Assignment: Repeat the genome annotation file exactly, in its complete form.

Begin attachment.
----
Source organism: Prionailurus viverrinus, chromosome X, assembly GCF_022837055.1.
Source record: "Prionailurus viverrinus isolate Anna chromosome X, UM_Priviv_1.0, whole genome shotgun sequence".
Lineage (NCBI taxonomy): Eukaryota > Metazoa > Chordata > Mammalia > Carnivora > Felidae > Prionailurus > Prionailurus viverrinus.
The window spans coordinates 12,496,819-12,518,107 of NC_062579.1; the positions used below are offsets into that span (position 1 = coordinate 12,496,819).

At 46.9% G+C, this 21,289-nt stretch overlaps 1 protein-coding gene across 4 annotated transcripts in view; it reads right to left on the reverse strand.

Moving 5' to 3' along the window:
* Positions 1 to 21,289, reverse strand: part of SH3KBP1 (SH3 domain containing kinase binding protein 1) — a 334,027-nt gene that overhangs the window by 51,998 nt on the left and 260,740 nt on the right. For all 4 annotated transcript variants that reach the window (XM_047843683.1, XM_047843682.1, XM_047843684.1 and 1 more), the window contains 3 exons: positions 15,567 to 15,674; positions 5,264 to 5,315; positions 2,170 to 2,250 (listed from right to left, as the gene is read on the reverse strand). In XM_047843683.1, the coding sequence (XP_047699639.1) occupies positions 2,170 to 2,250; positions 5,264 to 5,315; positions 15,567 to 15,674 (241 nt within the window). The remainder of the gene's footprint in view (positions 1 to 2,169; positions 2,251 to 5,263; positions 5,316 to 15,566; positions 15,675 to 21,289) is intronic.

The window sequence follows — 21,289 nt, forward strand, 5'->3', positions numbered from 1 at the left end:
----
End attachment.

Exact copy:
Source organism: Prionailurus viverrinus, chromosome X, assembly GCF_022837055.1.
Source record: "Prionailurus viverrinus isolate Anna chromosome X, UM_Priviv_1.0, whole genome shotgun sequence".
Lineage (NCBI taxonomy): Eukaryota > Metazoa > Chordata > Mammalia > Carnivora > Felidae > Prionailurus > Prionailurus viverrinus.
The window spans coordinates 12,496,819-12,518,107 of NC_062579.1; the positions used below are offsets into that span (position 1 = coordinate 12,496,819).

At 46.9% G+C, this 21,289-nt stretch overlaps 1 protein-coding gene across 4 annotated transcripts in view; it reads right to left on the reverse strand.

Moving 5' to 3' along the window:
* Positions 1 to 21,289, reverse strand: part of SH3KBP1 (SH3 domain containing kinase binding protein 1) — a 334,027-nt gene that overhangs the window by 51,998 nt on the left and 260,740 nt on the right. For all 4 annotated transcript variants that reach the window (XM_047843683.1, XM_047843682.1, XM_047843684.1 and 1 more), the window contains 3 exons: positions 15,567 to 15,674; positions 5,264 to 5,315; positions 2,170 to 2,250 (listed from right to left, as the gene is read on the reverse strand). In XM_047843683.1, the coding sequence (XP_047699639.1) occupies positions 2,170 to 2,250; positions 5,264 to 5,315; positions 15,567 to 15,674 (241 nt within the window). The remainder of the gene's footprint in view (positions 1 to 2,169; positions 2,251 to 5,263; positions 5,316 to 15,566; positions 15,675 to 21,289) is intronic.

The window sequence follows — 21,289 nt, forward strand, 5'->3', positions numbered from 1 at the left end: